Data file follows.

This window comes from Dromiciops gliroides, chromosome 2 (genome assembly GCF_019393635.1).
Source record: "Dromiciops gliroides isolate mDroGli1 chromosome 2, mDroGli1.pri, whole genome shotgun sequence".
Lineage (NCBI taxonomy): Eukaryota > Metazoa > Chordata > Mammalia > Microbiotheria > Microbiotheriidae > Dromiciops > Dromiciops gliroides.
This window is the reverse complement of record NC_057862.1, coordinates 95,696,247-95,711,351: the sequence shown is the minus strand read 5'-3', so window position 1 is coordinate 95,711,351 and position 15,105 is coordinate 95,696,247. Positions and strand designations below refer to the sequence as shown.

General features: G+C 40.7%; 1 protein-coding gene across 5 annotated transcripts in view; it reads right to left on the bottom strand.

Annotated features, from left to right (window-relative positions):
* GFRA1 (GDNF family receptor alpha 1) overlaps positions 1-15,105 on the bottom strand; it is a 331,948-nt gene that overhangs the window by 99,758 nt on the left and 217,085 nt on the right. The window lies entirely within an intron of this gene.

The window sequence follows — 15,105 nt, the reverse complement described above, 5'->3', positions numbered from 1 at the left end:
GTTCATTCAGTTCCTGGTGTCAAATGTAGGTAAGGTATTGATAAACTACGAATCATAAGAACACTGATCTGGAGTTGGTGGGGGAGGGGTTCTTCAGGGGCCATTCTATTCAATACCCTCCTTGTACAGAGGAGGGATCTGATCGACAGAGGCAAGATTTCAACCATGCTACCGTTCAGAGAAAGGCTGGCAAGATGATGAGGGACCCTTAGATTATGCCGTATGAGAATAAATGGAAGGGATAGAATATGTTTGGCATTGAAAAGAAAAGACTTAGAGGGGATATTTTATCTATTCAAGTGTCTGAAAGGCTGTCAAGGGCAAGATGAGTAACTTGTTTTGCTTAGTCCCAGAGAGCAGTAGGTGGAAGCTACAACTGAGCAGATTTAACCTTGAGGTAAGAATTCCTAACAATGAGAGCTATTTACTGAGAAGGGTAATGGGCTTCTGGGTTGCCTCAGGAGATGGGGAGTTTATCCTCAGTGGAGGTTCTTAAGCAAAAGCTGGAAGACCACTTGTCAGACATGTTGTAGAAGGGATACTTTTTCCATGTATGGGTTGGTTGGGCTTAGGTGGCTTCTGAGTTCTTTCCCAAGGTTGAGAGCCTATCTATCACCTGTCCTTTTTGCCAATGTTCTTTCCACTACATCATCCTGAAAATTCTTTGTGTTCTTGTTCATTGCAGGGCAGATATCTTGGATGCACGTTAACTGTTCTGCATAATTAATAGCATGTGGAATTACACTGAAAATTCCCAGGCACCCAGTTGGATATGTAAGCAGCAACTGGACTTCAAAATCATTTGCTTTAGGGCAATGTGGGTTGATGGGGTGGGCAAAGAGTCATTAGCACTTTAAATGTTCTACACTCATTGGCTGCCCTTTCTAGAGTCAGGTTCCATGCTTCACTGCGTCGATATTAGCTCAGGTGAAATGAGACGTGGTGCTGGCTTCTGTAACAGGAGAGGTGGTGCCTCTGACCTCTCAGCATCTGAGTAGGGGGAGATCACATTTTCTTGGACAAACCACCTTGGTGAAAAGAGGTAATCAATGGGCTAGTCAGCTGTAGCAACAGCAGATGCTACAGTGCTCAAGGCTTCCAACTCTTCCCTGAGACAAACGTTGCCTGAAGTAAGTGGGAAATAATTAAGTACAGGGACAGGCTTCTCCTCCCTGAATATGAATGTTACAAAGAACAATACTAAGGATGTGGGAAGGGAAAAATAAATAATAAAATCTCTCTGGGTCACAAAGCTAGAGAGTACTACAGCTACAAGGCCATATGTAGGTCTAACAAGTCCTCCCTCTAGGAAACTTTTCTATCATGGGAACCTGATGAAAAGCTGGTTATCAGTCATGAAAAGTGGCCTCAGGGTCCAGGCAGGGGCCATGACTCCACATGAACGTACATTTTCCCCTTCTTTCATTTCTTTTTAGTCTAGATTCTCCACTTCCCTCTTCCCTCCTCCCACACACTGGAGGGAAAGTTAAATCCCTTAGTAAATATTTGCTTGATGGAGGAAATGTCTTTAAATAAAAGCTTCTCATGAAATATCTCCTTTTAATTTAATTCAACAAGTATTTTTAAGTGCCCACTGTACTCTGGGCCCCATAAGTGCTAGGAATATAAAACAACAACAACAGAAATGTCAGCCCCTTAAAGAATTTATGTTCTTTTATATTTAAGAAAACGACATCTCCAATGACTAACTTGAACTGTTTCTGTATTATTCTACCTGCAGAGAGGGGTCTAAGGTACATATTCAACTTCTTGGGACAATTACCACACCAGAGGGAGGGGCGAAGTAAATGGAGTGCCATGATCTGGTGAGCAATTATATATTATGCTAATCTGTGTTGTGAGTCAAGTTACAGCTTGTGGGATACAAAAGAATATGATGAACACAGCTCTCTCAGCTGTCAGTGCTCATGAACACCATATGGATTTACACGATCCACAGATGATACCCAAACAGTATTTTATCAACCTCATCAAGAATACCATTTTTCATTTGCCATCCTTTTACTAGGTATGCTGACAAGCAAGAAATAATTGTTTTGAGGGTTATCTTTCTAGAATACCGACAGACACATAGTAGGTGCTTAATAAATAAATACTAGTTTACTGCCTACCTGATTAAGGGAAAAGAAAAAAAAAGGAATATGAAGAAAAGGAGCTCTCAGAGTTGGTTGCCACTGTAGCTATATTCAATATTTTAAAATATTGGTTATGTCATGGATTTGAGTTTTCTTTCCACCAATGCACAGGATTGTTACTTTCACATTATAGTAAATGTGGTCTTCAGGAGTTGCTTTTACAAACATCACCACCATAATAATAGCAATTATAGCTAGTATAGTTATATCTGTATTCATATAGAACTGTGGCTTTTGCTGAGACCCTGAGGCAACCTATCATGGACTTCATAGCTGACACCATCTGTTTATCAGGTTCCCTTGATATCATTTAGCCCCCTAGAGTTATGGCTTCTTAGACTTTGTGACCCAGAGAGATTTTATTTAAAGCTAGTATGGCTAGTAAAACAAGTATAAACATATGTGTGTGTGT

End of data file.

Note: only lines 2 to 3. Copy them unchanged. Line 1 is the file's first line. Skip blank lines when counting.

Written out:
Source record: "Dromiciops gliroides isolate mDroGli1 chromosome 2, mDroGli1.pri, whole genome shotgun sequence".
Lineage (NCBI taxonomy): Eukaryota > Metazoa > Chordata > Mammalia > Microbiotheria > Microbiotheriidae > Dromiciops > Dromiciops gliroides.